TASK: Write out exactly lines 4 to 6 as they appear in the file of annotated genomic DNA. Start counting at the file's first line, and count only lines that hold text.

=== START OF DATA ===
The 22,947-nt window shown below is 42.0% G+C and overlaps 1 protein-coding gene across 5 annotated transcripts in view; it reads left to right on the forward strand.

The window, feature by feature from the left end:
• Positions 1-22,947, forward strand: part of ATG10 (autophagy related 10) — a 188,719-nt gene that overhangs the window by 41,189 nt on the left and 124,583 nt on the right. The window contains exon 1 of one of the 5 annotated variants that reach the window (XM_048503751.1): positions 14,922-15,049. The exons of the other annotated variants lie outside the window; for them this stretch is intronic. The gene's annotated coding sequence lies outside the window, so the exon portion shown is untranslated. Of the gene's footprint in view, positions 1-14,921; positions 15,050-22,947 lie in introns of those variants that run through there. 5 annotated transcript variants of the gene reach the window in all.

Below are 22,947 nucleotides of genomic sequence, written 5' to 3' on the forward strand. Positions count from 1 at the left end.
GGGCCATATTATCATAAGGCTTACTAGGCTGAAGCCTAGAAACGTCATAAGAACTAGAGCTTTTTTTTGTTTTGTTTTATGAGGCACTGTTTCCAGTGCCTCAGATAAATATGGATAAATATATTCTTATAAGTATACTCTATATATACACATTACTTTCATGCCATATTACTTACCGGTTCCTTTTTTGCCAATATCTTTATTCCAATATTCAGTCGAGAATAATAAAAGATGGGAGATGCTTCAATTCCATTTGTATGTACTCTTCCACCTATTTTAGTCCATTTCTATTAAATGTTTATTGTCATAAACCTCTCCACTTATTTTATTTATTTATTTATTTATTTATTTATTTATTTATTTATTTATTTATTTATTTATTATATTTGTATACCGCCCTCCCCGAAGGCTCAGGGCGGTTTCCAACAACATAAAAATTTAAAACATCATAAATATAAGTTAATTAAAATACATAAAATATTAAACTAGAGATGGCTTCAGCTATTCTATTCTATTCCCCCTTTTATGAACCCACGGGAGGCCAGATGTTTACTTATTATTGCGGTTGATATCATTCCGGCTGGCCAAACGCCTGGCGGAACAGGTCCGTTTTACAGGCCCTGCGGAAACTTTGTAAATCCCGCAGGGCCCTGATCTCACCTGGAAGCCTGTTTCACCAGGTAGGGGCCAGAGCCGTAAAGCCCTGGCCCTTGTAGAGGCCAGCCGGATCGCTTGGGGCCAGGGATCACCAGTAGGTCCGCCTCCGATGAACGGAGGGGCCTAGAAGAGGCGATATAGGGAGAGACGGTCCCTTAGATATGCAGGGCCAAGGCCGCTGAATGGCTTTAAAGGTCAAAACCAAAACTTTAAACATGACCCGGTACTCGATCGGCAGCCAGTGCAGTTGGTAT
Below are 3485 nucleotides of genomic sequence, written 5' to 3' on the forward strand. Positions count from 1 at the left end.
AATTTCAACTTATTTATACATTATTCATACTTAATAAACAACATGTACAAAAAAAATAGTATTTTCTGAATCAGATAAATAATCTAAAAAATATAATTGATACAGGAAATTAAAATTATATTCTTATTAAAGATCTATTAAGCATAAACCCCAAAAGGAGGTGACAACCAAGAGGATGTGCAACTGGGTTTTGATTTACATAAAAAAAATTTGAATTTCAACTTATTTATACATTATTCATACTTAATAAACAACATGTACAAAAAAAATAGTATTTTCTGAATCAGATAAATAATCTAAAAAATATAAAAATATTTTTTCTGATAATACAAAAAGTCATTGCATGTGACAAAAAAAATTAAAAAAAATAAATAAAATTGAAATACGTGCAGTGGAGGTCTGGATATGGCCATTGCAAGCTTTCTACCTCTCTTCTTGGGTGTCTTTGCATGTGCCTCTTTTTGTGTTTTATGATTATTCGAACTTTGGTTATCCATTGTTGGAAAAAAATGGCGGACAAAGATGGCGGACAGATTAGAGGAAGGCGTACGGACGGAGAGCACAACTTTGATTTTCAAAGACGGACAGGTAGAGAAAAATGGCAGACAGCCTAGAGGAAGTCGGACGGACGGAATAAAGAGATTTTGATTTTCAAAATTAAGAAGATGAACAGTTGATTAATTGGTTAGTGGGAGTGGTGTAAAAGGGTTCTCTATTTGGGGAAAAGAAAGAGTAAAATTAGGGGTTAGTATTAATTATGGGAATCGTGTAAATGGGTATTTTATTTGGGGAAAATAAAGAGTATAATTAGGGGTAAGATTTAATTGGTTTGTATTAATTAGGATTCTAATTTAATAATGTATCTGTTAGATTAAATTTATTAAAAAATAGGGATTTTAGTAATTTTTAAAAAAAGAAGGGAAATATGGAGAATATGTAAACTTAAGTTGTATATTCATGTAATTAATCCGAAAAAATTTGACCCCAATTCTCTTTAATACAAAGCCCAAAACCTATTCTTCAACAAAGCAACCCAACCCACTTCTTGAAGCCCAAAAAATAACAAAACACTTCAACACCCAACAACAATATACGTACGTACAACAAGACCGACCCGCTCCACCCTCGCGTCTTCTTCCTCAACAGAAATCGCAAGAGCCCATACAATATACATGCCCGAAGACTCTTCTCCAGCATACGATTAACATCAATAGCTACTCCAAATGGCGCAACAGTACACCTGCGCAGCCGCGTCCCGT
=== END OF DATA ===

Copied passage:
Below are 22,947 nucleotides of genomic sequence, written 5' to 3' on the forward strand. Positions count from 1 at the left end.
GGGCCATATTATCATAAGGCTTACTAGGCTGAAGCCTAGAAACGTCATAAGAACTAGAGCTTTTTTTTGTTTTGTTTTATGAGGCACTGTTTCCAGTGCCTCAGATAAATATGGATAAATATATTCTTATAAGTATACTCTATATATACACATTACTTTCATGCCATATTACTTACCGGTTCCTTTTTTGCCAATATCTTTATTCCAATATTCAGTCGAGAATAATAAAAGATGGGAGATGCTTCAATTCCATTTGTATGTACTCTTCCACCTATTTTAGTCCATTTCTATTAAATGTTTATTGTCATAAACCTCTCCACTTATTTTATTTATTTATTTATTTATTTATTTATTTATTTATTTATTTATTTATTTATTTATTATATTTGTATACCGCCCTCCCCGAAGGCTCAGGGCGGTTTCCAACAACATAAAAATTTAAAACATCATAAATATAAGTTAATTAAAATACATAAAATATTAAACTAGAGATGGCTTCAGCTATTCTATTCTATTCCCCCTTTTATGAACCCACGGGAGGCCAGATGTTTACTTATTATTGCGGTTGATATCATTCCGGCTGGCCAAACGCCTGGCGGAACAGGTCCGTTTTACAGGCCCTGCGGAAACTTTGTAAATCCCGCAGGGCCCTGATCTCACCTGGAAGCCTGTTTCACCAGGTAGGGGCCAGAGCCGTAAAGCCCTGGCCCTTGTAGAGGCCAGCCGGATCGCTTGGGGCCAGGGATCACCAGTAGGTCCGCCTCCGATGAACGGAGGGGCCTAGAAGAGGCGATATAGGGAGAGACGGTCCCTTAGATATGCAGGGCCAAGGCCGCTGAATGGCTTTAAAGGTCAAAACCAAAACTTTAAACATGACCCGGTACTCGATCGGCAGCCAGTGCAGTTGGTAT
Below are 3485 nucleotides of genomic sequence, written 5' to 3' on the forward strand. Positions count from 1 at the left end.